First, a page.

Updated: 10/6/2016

Shoulder Arthrodesis

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Topic
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Questions
2 2
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Evidence
3 3
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Introduction
  • The goal of shoulder arthrodesis is to provide a stable base for the upper extremity optimizing hand and elbow function
    • it remains an important treatment option in appropriately selected patients
  • Indications
    • stabilization of paralytic disorders
    • brachial plexus palsy
    • irreparable deltoid and rotator cuff deficiency with arthropathy
    • salvage of a failed total shoulder arthroplasty
    • reconstruction after tumor resection
    • painful ankylosis after chronic infection
    • recurrent shoulder instability which has failed previous repair attempts
    • paralytic disorders in infancy
  • Contraindications
    • ipsilateral elbow arthrodesis
    • contralateral shoulder arthrodesis
    • lack of functional scapulothoracic motion
    • trapezius, levator scapulae, or serratus anterior paralysis
    • Charcot arthropathy during acute inflammatory stage (Eichenholtz 0-2)
    • elderly patients
    • progressive neurologic disease
Anatomy
  • Glenohumeral articulation
    • a relatively small amount of surface area exists allowing for predictable fusion
    • to increase the available fusion area, decortication of both the glenohumeral articular surface and the articulation between the humeral head and the undersurface of the acromion is performed
    • only the glenoid fossa and base of the coracoid provide sufficient strength for fixation
Presentation
  • Symptoms
    • specific to the underlying condition necessitating arthrodesis
    • symptomatic dysfunction of the glenohumeral joint
Imaging
  • Radiographs
    • recommended views
      • AP, lateral, and axillary views to assess bone stock available for fusion and deformities
  • CT
    • better to evaluate glenoid bone loss especially in the setting of failed arthroplasty
Studies
  • EMG
    • indicated when the neurologic condition of the scapular muscles is ill-defined
Surgical Technique
  • Approach
    • S-shaped skin incision beginning over the scapular spine, traversing anteriorly over the acromion, and extending down the anterolateral aspect of the arm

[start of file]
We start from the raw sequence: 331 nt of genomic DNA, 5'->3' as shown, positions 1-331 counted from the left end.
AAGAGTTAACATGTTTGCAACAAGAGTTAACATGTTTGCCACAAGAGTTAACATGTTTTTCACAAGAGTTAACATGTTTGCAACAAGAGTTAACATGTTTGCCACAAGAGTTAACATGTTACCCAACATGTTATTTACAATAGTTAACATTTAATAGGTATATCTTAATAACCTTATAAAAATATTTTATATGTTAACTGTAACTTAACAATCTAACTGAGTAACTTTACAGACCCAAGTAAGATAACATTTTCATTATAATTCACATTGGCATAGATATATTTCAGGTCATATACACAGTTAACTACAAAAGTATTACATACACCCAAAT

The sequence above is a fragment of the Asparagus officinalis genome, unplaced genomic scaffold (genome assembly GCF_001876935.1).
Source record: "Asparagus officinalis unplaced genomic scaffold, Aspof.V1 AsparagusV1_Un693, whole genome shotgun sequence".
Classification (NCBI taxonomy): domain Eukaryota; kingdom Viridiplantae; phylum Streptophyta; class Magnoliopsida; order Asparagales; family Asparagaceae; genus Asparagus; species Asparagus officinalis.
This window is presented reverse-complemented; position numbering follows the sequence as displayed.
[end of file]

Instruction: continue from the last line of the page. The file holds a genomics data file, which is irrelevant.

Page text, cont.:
• Fusion position
    • goal is to allow patients to reach their mouths for feeding 
      • think "30°-30°-30°" 
        • 20°-30° of abduction
        • 20°-30° of forward flexion
        • 20°-30° of internal rotation
  • Technique
    • rotator cuff is resected from the proximal humerus and the biceps tendon is tenodesed
    • glenoid and humeral head articular surfaces and the undersurface of the acromion are decorticated
    • arm is placed into the position of fusion (30°-30°-30°)
    • a 10-hole, 4.5 mm pelvic reconstruction plate is contoured along the spine of the scapula, over the acromion, and down the shaft of the humerus
    • compression screws are placed through the plate across the glenohumeral articular surface into the glenoid fossa
    • the plate is anchored to the scapular spine with a screw into the base of the coracoid
  • Postoperative care
    • a thermoplastic orthosis is applied the day after surgery and is maintained for 6 weeks
    • at 6 weeks, may transition to a sling if there are no radiographic signs of loosening
    • at 3 months, mobilization exercises and thoracoscapular strengthening are commenced if no radiographic signs of loosening are present
    • expected recovery period is 6-12 months
Complications
  • Infection
  • Nonunion
  • Malposition
  • Prominent hardware
  • Humeral shaft fracture
 

Please rate topic.

Average 4.2 of 22 Ratings

Questions (2)

(OBQ11.69) Which of the following patients would benefit most from a glenohumeral arthrodesis? Tested Concept

QID: 3492
1

A 74-year-old man with AVN of the proximal humerus

1%

(46/3267)

2

A 24-year-old woman with recurrent instability after an arthroscopic procedure for multi-directional instability

1%

(21/3267)

3

A 30-year-old laborer with a paralysis of the deltoid and rotator cuff muscles

88%

(2860/3267)

4

A 70-year-old patient with removal of an infected primary total shoulder arthroplasty

8%

(248/3267)

5

A 20-year-old man patient with cleidocranial dysostosis

2%

(75/3267)

L 1 C

Select Answer to see Preferred Response

(OBQ06.241) A 45-year-old man has paralysis of his deltoid and rotator cuff as the result of a motorcycle injury. His neurologic injury has not improved in the 5 years since the injury, but he does have some use of his hand and wrist. What is the most appropriate treatment? Tested Concept

QID: 252
1

Levator scapulae and rhomboid tendon transfer

11%

(145/1338)

2

Total shoulder replacement

0%

(6/1338)

3

Reverse total shoulder replacement

1%

(17/1338)

4

Shoulder arthrodesis

55%

(736/1338)

5

Latissimus dorsi transfer

32%

(430/1338)

L 2 D

Select Answer to see Preferred Response

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Topic COMMENTS (6)
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